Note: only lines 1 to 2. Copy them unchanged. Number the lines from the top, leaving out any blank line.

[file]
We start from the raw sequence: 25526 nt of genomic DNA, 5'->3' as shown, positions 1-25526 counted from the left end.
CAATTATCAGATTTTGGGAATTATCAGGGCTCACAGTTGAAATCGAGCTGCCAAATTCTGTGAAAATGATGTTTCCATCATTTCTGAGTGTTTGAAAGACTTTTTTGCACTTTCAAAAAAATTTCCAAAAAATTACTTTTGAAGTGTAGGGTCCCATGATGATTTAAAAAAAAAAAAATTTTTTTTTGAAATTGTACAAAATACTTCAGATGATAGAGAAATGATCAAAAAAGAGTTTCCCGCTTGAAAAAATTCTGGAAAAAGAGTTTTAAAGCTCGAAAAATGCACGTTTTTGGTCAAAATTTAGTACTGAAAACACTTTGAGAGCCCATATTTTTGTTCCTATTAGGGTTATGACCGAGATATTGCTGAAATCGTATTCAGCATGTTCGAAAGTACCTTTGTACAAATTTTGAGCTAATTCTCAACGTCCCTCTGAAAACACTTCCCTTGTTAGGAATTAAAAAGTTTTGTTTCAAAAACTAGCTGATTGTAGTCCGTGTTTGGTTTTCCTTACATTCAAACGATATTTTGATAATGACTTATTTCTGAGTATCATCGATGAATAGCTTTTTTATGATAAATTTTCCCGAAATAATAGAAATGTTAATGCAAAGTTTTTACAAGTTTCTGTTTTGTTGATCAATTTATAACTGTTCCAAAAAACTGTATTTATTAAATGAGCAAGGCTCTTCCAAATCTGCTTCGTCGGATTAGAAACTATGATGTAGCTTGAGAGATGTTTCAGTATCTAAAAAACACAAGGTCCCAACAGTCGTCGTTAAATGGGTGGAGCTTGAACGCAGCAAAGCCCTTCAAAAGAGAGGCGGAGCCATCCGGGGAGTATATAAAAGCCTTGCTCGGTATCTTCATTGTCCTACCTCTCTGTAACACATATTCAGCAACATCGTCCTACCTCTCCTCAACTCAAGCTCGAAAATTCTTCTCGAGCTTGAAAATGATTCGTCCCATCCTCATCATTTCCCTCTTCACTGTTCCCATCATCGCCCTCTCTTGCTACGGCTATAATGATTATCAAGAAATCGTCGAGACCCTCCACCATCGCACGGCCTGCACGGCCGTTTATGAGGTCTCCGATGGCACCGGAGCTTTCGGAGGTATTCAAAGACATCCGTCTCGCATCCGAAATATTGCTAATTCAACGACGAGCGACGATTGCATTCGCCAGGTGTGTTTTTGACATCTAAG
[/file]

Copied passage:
We start from the raw sequence: 25526 nt of genomic DNA, 5'->3' as shown, positions 1-25526 counted from the left end.
CAATTATCAGATTTTGGGAATTATCAGGGCTCACAGTTGAAATCGAGCTGCCAAATTCTGTGAAAATGATGTTTCCATCATTTCTGAGTGTTTGAAAGACTTTTTTGCACTTTCAAAAAAATTTCCAAAAAATTACTTTTGAAGTGTAGGGTCCCATGATGATTTAAAAAAAAAAAAATTTTTTTTTGAAATTGTACAAAATACTTCAGATGATAGAGAAATGATCAAAAAAGAGTTTCCCGCTTGAAAAAATTCTGGAAAAAGAGTTTTAAAGCTCGAAAAATGCACGTTTTTGGTCAAAATTTAGTACTGAAAACACTTTGAGAGCCCATATTTTTGTTCCTATTAGGGTTATGACCGAGATATTGCTGAAATCGTATTCAGCATGTTCGAAAGTACCTTTGTACAAATTTTGAGCTAATTCTCAACGTCCCTCTGAAAACACTTCCCTTGTTAGGAATTAAAAAGTTTTGTTTCAAAAACTAGCTGATTGTAGTCCGTGTTTGGTTTTCCTTACATTCAAACGATATTTTGATAATGACTTATTTCTGAGTATCATCGATGAATAGCTTTTTTATGATAAATTTTCCCGAAATAATAGAAATGTTAATGCAAAGTTTTTACAAGTTTCTGTTTTGTTGATCAATTTATAACTGTTCCAAAAAACTGTATTTATTAAATGAGCAAGGCTCTTCCAAATCTGCTTCGTCGGATTAGAAACTATGATGTAGCTTGAGAGATGTTTCAGTATCTAAAAAACACAAGGTCCCAACAGTCGTCGTTAAATGGGTGGAGCTTGAACGCAGCAAAGCCCTTCAAAAGAGAGGCGGAGCCATCCGGGGAGTATATAAAAGCCTTGCTCGGTATCTTCATTGTCCTACCTCTCTGTAACACATATTCAGCAACATCGTCCTACCTCTCCTCAACTCAAGCTCGAAAATTCTTCTCGAGCTTGAAAATGATTCGTCCCATCCTCATCATTTCCCTCTTCACTGTTCCCATCATCGCCCTCTCTTGCTACGGCTATAATGATTATCAAGAAATCGTCGAGACCCTCCACCATCGCACGGCCTGCACGGCCGTTTATGAGGTCTCCGATGGCACCGGAGCTTTCGGAGGTATTCAAAGACATCCGTCTCGCATCCGAAATATTGCTAATTCAACGACGAGCGACGATTGCATTCGCCAGGTGTGTTTTTGACATCTAAG